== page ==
Then Constance Boswell's boyfriend (after guarding Enalus) dies of total and sudden anemia. The guard relieving him says she never left her room. Helena doubts this and suspects Enalus. She feels that the second guard is just covering for her.

Even Koenig is affected and gets indignant when aspersions are cast against Enalus. Helena and Victor (less affected perhaps due to age or his mechanical heart) set up an experiment to test Enalus--without Koenig's knowledge.

Paul volunteers to spend some time with Enalus (playing his guitar) in the garden. His blood count is being monitored surrepticiously. Enalus touches him and his readings go nuts. Security moves in and separates them. He is now in the first stages of anemia.

It is discovered that all the males who have come into contact with Enalus have a slight case of anemia and would all recover. Even Koenig. She obviously has been feeding on the men like a sort of vampire. Her first victim (Constance's boyfriend) died because she didn't limit her intake.

The males think she can be accomodated as she has no desire to kill, only feed. Mathias realizes that Enalus doesn't need blood--only the iron contained in the haemoglobin.

They feed her the iron in confinement and she begins to grow, now only a bloated vaguely humanoid shape. The WOMEN are on guard.

Eventually Enalus stops feeding and begins to "hibernate". Another change is coming and no one knows what it is. In the end, Enalus splits open and a creature of pure energy emerges. It thanks them and leaves,passing right through the ceiling.

Normalcy slowly returns to Alpha.

From: South Central ( Date: Wed, 20 May 1998 08:57:12 -0700 Subj: Space1999: Alien Seed (discussion p.1): characterization

To tell you the truth, I enjoyed Alien Seed. There is so little Space: 1999 and the four novels are a welcome addition.

I like Space: 1999 when it resembles hard science fiction. This is not to say that I don't like the metaphysical or philosophical elements--in fact they are what lifts the show above most others (except perhaps The Prisoner). Therefore I enjoy a little scientific exposition on Bergman's part. It just seems right.

As for characterization in the novel:

Koenig: it portrays him as quick tempered, impulsive, as a man who struggles between "blast first, ask questions later" and "we come in peace". He is also seen as caring about his fellow Alphans. He gives his commlock to a young botanist to announce the inauguration of the new garden and its fountain--to allow fellow Alphans part of the positive glory normally reserved for the leaders.

He is shown as very conscious of the artificial pressures building within Alpha because of their living on the edge of destruction lifestyle. And he takes full responsibility for his decisions.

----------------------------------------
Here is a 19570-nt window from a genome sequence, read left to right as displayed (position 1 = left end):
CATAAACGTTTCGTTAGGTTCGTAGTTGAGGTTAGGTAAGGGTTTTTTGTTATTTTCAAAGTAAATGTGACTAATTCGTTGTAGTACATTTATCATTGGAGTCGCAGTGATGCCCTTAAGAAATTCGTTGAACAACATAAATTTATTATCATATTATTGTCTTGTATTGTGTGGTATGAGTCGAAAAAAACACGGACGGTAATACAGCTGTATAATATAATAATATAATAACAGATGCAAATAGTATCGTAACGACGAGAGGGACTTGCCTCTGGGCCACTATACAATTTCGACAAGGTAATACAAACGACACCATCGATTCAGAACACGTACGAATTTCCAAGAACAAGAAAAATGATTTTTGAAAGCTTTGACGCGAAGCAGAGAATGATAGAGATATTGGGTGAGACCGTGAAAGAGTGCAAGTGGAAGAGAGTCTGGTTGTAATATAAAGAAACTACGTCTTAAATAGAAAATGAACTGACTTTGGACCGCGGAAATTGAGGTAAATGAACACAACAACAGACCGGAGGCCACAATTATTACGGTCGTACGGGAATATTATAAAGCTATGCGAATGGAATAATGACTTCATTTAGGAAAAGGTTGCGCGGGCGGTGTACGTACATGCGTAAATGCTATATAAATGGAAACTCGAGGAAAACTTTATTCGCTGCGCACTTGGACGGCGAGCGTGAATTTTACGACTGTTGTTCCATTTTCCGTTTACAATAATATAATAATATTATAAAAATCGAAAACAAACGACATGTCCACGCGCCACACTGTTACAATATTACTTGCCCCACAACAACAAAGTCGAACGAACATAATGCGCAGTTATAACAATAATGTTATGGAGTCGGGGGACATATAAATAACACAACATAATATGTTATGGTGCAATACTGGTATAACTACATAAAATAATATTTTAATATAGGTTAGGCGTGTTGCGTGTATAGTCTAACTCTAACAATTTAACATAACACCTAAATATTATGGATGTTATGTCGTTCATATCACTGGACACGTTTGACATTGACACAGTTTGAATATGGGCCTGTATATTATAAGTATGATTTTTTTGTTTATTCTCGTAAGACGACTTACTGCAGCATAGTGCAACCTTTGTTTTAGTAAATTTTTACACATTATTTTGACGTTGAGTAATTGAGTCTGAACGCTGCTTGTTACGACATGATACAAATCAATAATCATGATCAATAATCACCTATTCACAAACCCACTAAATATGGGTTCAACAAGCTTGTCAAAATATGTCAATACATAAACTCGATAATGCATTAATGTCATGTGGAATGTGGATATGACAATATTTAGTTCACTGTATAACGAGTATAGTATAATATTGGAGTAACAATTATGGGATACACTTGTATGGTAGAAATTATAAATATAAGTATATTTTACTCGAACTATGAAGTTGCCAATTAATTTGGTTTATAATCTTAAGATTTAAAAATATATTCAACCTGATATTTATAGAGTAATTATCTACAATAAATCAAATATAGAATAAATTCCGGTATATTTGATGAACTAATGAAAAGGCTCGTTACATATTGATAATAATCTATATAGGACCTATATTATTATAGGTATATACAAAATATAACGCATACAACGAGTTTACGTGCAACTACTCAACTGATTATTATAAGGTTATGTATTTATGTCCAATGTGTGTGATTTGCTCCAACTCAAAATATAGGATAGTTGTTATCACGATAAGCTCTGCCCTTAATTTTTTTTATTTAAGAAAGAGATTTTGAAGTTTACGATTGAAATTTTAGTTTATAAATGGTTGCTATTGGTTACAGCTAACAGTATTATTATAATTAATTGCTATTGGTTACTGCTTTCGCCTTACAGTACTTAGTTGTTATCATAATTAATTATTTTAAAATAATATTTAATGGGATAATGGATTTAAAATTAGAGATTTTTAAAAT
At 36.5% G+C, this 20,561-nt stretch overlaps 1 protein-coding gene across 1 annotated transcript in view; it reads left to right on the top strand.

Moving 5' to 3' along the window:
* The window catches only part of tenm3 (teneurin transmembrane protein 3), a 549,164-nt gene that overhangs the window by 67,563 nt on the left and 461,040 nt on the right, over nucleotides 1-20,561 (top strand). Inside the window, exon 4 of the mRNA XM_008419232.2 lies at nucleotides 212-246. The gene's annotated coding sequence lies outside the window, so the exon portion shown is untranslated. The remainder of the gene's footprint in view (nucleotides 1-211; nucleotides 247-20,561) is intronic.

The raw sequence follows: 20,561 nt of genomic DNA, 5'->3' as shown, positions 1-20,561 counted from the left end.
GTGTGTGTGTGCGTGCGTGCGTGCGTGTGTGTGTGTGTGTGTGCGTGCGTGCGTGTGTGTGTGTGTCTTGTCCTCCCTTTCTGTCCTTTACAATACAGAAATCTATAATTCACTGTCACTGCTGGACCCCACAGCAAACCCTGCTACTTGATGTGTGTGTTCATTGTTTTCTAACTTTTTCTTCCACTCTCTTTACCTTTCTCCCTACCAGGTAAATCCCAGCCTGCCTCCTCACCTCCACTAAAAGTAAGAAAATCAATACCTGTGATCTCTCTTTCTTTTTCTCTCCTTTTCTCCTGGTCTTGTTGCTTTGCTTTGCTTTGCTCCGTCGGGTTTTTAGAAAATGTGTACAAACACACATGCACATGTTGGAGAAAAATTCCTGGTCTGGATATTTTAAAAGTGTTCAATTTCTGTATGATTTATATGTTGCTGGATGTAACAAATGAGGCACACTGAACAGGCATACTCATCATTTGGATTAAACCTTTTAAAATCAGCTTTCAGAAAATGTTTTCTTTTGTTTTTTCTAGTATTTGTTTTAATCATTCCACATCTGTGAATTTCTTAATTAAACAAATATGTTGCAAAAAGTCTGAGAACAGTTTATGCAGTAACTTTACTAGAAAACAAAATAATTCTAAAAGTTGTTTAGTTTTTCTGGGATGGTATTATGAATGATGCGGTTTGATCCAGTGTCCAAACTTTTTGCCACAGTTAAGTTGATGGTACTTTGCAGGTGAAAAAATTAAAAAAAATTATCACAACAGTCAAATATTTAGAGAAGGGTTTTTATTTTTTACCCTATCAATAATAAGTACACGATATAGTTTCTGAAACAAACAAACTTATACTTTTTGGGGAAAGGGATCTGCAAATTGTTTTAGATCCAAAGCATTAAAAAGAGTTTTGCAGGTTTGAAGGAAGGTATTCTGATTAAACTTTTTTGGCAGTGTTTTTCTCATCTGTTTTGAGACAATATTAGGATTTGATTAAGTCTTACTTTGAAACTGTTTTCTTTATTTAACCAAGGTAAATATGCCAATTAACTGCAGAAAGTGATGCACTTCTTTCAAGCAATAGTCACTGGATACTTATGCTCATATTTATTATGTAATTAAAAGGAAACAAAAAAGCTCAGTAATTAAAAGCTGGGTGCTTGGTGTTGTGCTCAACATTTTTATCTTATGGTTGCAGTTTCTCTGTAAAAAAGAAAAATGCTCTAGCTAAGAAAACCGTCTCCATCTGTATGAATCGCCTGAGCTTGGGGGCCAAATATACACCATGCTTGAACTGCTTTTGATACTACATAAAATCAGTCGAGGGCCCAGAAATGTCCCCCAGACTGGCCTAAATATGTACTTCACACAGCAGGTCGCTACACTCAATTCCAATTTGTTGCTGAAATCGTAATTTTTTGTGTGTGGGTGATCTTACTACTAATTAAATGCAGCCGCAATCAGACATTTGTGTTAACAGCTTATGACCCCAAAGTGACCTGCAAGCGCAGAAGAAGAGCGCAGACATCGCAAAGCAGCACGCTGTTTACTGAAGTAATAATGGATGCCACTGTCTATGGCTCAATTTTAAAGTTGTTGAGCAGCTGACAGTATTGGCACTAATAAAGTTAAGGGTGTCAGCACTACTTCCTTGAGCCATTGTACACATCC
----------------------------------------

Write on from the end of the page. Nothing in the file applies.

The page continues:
There are moments in this book where Koenig is not in character--but these are clearly when he is under the influence of the Alien Creature.

Bergman: He is like a curious elder child. His scientific curiousity limitless. In this Tubb hit it right on. However Victor is also made to fit the stereotype of the scientist who endangers all by arguing for taking risks with an obviously dangerous alien. You've seen it before...The Thing From Another World, etc. At least 10 people die in this book!

I refer not to Victor's wanting the space-going object to be diverted, but his wanting the seeds to be planted (ALL 87!!!) after the creature they had to destroy--and it wasn't easy--has already proven hostile and deadly! The fact that Koenig doesn't have them dug up and destroyed immediately (they were planted before the creature attacked) amazes me!

Helena Russell: Tubb portrays her as a woman who is a professional--and whose professional detachment is the face she puts forth. Koenig almost accuses her of being unemotional (as a barb) and she puts him straight. She can't afford to make sentimental decisions when the safety of Alpha is a stake. She is somewhat jealous of Enalus's influence on Koenig, but she is level-headed and sees it for what it is. If Koenig is under alien influence. She takes charge of the situation and does what needs to be done. Hell! She organizes a female only security force!

Paul: Only seen playing guitar (nod to The Blacs Sun)

Sandra: Described as showing emotion--and this from a person who is usually too professional to display her emotions. YEAH, I laughed at that line too!

(end of part one of discussion on ALIEN SEED)

From: South Central ( Date: Wed, 20 May 1998 09:12:52 -0700 Subj: Space1999: ALIEN SEED (discussion p.2): Alpha

One thing about this book is that it shows other Alphans and other sections of Alpha--other than just the command staff and Main Mission. True this occurred in The Troubled Spirit, Voyager's Return, and a few other episodes, but I like the way he showed Alpha as a real place, a workplace. There were little comments on concerts and relationships that fleshed out the Alphan community.

From: South Central ( Date: Wed, 20 May 1998 09:24:12 -0700 Subj: Space1999: ALIEN SEED (p.3): Story influences from episodes (past and future)

I saw many shadows of other episodes in this book. Some foreshadowing Y2 episodes.